Oh man this one was awesome. Love the photo and the connection. Top notch - one of my favorites.

The girl with the flour in her hair said...

For my oldest, that time will come before we know it. Scary.

Prayer Girl said...

No wonder women sometimes feel like objects.... LOL

PG

Brian Miller said...

it is rather frightening the ways our kids learn things and at an early age...then they are left to make their own conclusions if we dont talk with them about it...

thanks for the love...i really wasnt pleased with this one when i published it but...

william said...

kids nowadays know more than us mate lol, strange as they still get into trouble at too early an age, great write :)

willow said...

That last line is just fantastic!

Gabriela Abalo said...

a very nice take on the theme. So real!

Kathy's Klothesline said...

You managed to capture puberty in just a few words!!! I am so glad the illustration was a lock and not the "dressed" banana .........

Helen said...

All I can say is ... thank goodness my child rearing days are behind me and I can just watch my child raise my grandchildren ... from a safe distance ... spoiling them rotten. But I DO remember those sex talks with my boys .......... and my daughter.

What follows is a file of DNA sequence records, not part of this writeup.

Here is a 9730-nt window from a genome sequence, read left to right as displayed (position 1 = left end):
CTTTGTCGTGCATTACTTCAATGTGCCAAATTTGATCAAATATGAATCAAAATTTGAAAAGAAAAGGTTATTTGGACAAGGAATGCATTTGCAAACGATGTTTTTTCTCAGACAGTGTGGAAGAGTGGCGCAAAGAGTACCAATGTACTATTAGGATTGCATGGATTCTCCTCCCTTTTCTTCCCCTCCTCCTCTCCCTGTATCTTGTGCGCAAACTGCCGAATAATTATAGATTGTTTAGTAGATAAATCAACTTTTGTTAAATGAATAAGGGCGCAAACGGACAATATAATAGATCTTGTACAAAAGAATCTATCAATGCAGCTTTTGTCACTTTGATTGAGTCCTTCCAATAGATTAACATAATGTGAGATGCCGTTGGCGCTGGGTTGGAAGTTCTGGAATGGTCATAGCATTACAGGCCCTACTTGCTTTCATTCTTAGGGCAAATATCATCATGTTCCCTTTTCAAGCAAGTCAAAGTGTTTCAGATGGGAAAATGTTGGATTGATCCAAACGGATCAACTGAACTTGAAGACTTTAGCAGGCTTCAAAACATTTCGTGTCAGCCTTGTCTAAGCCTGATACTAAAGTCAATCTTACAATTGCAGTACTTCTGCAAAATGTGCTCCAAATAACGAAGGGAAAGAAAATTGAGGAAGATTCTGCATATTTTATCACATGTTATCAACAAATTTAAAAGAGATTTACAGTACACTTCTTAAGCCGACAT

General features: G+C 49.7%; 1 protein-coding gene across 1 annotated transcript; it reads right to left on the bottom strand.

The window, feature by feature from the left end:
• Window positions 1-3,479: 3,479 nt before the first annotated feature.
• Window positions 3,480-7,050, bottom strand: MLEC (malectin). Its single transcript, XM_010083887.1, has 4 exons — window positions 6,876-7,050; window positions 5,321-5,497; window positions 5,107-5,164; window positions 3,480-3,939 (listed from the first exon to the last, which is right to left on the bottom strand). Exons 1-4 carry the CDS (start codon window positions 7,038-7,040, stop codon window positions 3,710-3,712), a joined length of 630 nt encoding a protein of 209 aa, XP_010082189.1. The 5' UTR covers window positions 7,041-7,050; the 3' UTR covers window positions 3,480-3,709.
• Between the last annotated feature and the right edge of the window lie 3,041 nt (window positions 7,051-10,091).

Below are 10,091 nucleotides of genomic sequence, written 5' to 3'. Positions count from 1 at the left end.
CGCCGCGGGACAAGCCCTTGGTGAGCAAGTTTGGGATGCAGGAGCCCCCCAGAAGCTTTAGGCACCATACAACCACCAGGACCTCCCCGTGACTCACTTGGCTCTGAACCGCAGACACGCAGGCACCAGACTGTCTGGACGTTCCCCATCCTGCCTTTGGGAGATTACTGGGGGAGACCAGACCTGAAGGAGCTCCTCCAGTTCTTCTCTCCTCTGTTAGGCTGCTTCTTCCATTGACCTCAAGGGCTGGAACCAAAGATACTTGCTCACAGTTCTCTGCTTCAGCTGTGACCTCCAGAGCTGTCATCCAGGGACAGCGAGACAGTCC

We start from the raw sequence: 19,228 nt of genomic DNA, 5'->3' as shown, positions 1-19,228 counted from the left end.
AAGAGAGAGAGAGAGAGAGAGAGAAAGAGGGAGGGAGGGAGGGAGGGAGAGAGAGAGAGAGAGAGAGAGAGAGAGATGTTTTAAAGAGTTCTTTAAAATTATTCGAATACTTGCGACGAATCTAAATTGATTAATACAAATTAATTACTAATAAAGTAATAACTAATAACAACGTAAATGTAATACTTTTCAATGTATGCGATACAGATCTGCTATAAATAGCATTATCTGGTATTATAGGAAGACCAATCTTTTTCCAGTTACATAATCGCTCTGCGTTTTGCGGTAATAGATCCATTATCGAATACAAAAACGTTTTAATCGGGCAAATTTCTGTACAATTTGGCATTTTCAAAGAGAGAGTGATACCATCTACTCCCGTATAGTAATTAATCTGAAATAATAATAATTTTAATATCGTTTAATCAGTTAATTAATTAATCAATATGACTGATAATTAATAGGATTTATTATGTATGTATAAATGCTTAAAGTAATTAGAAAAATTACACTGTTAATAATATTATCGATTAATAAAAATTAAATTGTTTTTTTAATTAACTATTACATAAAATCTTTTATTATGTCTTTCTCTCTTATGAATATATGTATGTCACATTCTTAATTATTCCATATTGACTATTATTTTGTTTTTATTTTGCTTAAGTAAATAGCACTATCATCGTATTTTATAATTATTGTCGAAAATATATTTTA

River-Rose said...

Wow. So true. Two boys and one is 16- I rememeber when I knew everything at that age...

Systematic Weasel said...

Excellent magpie!

sarah said...

excellent writing...in just 55 words you conveyed so much...

Dianne said...

Great piece!

Mona said...

We do not have sex education in India, so our children learn in odd ways. I remember my son reading it in the children's encyclopedia with illustrations and all & then not speaking to us for days. In the end he 'accepted' it, when we told him that his grandparents also did it ( he revers his grandparents as role models) :D

Cute 55ve!

Tina said...